Sunday, April 13, 2014

Spring has Sprung the Garden the Farmers' Market ...on the Table

It is suddenly that busiest time of year for the gardener.  Although we probably still have a cold snap or two to go, the trend is finally fixed toward light ....and warmth....  The garden will not wait.  Any extra time I have is spent cleaning up the winter debris that is covering the insistent new growth and laying fresh mulch in preparation for spring planting and the heat of summer.  I work until I'm too tired to move.  But it is work that is also a pleasure.  Even though the pull of all the other commitments of life demands that I move as quickly as I can through the garden, I can't help but stop...  and stare...   and revel in the beauty that is unfolding around me.

The other sure sign of spring came yesterday morning: my first trip of the year to the farmers' market.  I almost always go the first weekend of April, but last weekend it was still really cold.  I preferred the warmth of my bed.  Besides, I knew there would be little (if anything) there.  I don't grow vegetables, but if the progress of my perennial garden is any indication, we are about three weeks behind where we would normally be in the growing season.

Yesterday though, after a week of warmth and a few days of working in the garden, I had to go.  As always, I was glad I did.  A few of the growers were there; it was so nice to get to say hello and see their familiar faces, back for another year.  The market is mostly plants at this will be for some time to come...but even so, I came home with a few edibles:  local greens and a few spring onions.

In keeping with my own personal tradition, I incorporated some of these first few purchases into our dinner last night....sort of my way of celebrating the return of Spring and my return to the market.  This first meal is often just a simple salad...maybe with roasted vegetables...or a round of baked goat cheese.  And we could have had something like that.  But after a long day working in the garden, I needed something a bit more substantial.  Fortunately, one of the things I came home with was a bag of young Red Russian Kale...perfect for a quick braise with a few of the Spring onions.  To go with it, I made a stuffed chicken breast and soft polenta (food doesn't get much more substantial than polenta), into which I folded a sauté of some of my remaining frozen corn from last year's market.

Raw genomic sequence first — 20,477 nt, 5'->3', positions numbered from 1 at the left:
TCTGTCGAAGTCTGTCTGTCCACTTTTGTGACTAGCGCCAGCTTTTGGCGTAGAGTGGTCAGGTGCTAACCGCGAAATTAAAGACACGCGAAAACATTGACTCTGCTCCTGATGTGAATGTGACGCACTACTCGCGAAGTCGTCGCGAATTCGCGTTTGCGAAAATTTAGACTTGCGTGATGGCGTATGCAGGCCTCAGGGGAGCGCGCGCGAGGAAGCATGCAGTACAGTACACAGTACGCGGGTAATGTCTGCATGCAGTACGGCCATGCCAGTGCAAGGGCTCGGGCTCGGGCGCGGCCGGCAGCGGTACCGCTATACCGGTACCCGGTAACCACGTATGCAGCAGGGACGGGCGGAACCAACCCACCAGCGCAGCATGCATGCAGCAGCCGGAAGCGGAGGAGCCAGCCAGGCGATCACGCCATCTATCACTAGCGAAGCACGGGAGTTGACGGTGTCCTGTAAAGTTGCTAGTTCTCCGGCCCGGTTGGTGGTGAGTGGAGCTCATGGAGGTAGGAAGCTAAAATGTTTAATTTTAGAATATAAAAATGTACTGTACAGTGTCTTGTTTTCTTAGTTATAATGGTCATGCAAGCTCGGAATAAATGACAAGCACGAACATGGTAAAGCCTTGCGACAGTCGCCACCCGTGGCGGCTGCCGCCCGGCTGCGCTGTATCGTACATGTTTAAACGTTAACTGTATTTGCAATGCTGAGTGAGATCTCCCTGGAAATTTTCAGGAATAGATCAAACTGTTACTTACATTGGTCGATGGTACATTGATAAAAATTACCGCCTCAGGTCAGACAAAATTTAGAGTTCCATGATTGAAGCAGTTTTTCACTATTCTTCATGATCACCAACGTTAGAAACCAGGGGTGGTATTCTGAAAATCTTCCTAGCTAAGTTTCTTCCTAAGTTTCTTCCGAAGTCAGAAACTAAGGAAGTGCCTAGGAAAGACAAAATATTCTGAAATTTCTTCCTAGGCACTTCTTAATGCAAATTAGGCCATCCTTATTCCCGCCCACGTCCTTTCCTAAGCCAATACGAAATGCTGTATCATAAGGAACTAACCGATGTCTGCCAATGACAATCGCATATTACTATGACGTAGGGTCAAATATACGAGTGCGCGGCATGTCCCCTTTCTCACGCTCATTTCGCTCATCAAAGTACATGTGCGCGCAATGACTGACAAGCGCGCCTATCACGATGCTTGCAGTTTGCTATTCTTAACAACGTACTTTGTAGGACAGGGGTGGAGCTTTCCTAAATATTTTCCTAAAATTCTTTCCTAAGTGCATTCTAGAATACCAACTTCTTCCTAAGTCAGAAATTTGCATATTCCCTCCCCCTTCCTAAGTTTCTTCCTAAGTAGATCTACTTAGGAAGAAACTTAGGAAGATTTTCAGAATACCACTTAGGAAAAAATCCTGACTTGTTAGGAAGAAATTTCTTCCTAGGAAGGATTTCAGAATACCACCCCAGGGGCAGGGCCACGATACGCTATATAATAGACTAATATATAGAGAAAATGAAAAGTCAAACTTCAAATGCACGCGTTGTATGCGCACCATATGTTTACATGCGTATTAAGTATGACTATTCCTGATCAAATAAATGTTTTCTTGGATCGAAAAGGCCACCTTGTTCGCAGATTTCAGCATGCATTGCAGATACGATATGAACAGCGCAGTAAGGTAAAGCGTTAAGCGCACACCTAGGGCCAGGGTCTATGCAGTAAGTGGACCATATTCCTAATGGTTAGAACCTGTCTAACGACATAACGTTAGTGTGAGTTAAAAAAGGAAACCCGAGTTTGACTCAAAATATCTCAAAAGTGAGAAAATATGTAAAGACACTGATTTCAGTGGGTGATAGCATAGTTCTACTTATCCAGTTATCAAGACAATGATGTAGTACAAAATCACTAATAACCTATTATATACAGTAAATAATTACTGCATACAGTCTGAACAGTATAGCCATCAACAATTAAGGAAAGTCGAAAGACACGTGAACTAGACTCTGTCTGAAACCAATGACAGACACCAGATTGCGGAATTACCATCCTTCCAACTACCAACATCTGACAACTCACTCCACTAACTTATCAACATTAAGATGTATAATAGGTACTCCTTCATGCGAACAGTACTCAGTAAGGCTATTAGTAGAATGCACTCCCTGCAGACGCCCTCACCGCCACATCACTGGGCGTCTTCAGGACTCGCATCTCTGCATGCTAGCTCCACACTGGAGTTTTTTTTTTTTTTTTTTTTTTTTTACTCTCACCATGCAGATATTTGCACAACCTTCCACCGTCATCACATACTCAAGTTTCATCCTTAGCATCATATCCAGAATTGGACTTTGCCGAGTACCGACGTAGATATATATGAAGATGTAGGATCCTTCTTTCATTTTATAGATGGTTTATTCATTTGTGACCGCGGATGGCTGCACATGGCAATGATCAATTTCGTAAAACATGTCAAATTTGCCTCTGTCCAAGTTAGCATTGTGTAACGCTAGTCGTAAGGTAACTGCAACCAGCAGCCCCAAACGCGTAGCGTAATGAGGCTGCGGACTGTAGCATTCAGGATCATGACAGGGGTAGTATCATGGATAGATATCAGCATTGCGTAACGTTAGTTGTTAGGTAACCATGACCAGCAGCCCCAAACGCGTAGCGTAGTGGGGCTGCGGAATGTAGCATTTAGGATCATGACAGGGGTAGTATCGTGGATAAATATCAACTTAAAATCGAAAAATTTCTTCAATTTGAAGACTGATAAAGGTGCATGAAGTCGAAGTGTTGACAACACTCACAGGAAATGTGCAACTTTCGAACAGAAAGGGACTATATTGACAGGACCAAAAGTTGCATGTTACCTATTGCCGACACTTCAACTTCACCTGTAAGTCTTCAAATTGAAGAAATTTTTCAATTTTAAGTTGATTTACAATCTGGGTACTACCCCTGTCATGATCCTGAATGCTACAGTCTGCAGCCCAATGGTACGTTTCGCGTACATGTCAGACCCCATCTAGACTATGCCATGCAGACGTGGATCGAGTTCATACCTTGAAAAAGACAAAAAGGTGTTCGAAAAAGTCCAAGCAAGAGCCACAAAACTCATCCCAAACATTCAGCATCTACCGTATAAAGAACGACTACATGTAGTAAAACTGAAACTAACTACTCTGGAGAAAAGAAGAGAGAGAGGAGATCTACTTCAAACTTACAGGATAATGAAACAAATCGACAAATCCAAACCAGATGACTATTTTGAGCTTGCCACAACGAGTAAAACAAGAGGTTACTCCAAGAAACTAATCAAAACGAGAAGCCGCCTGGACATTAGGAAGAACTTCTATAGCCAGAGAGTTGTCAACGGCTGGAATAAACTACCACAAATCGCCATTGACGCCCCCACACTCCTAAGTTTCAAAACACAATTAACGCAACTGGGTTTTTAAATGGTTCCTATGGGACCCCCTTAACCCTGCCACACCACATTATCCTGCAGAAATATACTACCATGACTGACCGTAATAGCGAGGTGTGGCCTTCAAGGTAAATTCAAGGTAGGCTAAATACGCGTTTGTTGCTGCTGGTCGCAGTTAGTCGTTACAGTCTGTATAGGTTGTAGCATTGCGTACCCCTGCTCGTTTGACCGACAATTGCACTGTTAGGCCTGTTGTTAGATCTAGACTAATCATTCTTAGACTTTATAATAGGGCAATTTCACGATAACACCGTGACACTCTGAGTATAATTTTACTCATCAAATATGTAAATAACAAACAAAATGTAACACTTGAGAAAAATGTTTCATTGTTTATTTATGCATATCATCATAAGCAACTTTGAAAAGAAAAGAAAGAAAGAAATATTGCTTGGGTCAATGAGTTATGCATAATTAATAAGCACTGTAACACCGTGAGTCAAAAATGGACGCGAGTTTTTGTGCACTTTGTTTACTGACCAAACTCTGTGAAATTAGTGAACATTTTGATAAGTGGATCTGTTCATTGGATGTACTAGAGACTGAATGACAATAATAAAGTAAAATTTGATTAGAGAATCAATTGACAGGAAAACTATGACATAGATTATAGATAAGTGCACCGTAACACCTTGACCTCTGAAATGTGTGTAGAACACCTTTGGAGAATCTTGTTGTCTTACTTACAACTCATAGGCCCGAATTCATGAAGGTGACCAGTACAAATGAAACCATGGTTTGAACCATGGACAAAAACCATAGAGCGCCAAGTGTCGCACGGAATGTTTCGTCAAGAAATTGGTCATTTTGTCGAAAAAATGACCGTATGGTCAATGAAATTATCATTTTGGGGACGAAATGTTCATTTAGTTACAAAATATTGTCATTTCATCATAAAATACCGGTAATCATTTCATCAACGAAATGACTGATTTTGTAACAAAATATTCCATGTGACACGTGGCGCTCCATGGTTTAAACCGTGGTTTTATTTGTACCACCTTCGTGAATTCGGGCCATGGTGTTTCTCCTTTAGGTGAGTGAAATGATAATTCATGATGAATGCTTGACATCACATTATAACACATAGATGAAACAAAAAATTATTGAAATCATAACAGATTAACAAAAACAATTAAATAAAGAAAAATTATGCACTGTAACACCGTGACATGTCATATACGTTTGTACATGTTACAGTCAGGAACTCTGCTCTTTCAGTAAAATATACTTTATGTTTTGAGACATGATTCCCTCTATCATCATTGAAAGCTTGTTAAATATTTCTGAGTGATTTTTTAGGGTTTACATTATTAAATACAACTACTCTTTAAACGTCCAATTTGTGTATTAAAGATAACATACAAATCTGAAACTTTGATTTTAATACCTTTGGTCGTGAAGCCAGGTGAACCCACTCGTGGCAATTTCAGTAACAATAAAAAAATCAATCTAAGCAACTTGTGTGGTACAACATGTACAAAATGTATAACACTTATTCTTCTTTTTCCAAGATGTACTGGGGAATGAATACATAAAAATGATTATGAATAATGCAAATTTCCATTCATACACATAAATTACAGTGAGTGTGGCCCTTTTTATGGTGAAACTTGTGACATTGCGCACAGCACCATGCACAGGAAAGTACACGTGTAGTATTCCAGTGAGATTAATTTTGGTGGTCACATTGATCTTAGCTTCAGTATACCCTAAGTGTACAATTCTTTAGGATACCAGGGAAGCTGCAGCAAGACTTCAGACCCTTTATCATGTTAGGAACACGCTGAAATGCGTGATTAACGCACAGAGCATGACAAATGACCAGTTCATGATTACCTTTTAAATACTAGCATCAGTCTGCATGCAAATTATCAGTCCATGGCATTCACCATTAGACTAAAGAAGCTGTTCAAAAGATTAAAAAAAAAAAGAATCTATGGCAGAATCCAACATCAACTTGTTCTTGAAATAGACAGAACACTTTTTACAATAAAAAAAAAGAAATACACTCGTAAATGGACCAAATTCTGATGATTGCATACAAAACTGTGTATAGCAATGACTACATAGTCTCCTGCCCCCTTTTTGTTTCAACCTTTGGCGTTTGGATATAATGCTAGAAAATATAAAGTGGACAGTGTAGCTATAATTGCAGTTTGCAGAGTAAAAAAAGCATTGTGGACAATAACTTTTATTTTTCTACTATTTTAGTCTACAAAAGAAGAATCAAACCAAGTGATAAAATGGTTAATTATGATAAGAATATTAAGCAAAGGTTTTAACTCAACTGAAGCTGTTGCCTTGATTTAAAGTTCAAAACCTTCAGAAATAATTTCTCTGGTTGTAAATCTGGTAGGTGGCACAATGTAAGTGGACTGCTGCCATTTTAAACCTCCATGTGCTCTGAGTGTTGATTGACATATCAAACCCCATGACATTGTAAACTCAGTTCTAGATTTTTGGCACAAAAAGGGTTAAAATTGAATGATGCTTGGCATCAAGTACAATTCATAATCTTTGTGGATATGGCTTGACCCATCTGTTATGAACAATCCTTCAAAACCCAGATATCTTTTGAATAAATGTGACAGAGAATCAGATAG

I'm surprised to discover that I haven't shared this chicken recipe before....I have been making it for years.  It is from an old issue of Food & Wine. I was first introduced to the recipe by my friend Nancy when we were working at the Culinary Center together.  The recipe was originally written for pan-seared, skin-on, boneless breasts.  At The Culinary Center, we prepared it using bone-in, split breasts.  Instead of pan-searing, we would roast the stuffed breasts, removing the bone for a quick reheat before service.   In general, this is a great way to prepare a simple roast chicken breast (particularly for large volume cooking)I use this method regularly at home.  But for some reason, when I make this particular dish at home, I prefer to go back to the original recipe.  If you are unable to purchase boneless breasts that still have the skin attached, simply purchase split breasts (on the bone) and remove the bone yourself.  Since the stuffing goes under the skin, the skin must be intact in order to prepare this recipe.

Removing the breast meat from the bone is an easy operation.  It is actually easier to do than to describe.  Unfortunately, I don't have any pictures to illustrate the process.  (Removing the bone takes two hands...and since this was a bit of a spur of the moment post, I didn't have anyone around to take pictures while I worked.)  Nevertheless, I want to take a stab at describing the process so that anyone who wants to try it will have a good place to start.  The most important thing is to remember that since the tip of the knife will always be between flesh and bone, you will avoid gouging into the flesh (which would waste some of the meat) if you always concentrate on gently pressing the flat side of the blade against the bonebasically using the bone to guide your cuts.  Begin by inserting the tip of your boning knife in between the flexible breast bone (if present...sometimes when the whole breast is split, the sternum will only remain attached to one side of the breast) and the flesh.  Run the tip of the knife along the length of the bone, using shallow, long strokes (don't forget to press against the breast bone as you cut), until the tip of the knife runs into the center portion of the rib-cage.  Then, lifting the flesh up as it is cut away from the bone, continue to slide the knife out and away from the breast bone (or where it was, if it is missing), always pressing the flat of the knife against the rib-cage and following its contour, until the flesh is completely released from the carcass.  Trim away any ragged edges of skin and flesh and you are done.  I encourage you to give this a try.  But if you would rather not, simply ask the butcher to do it for you.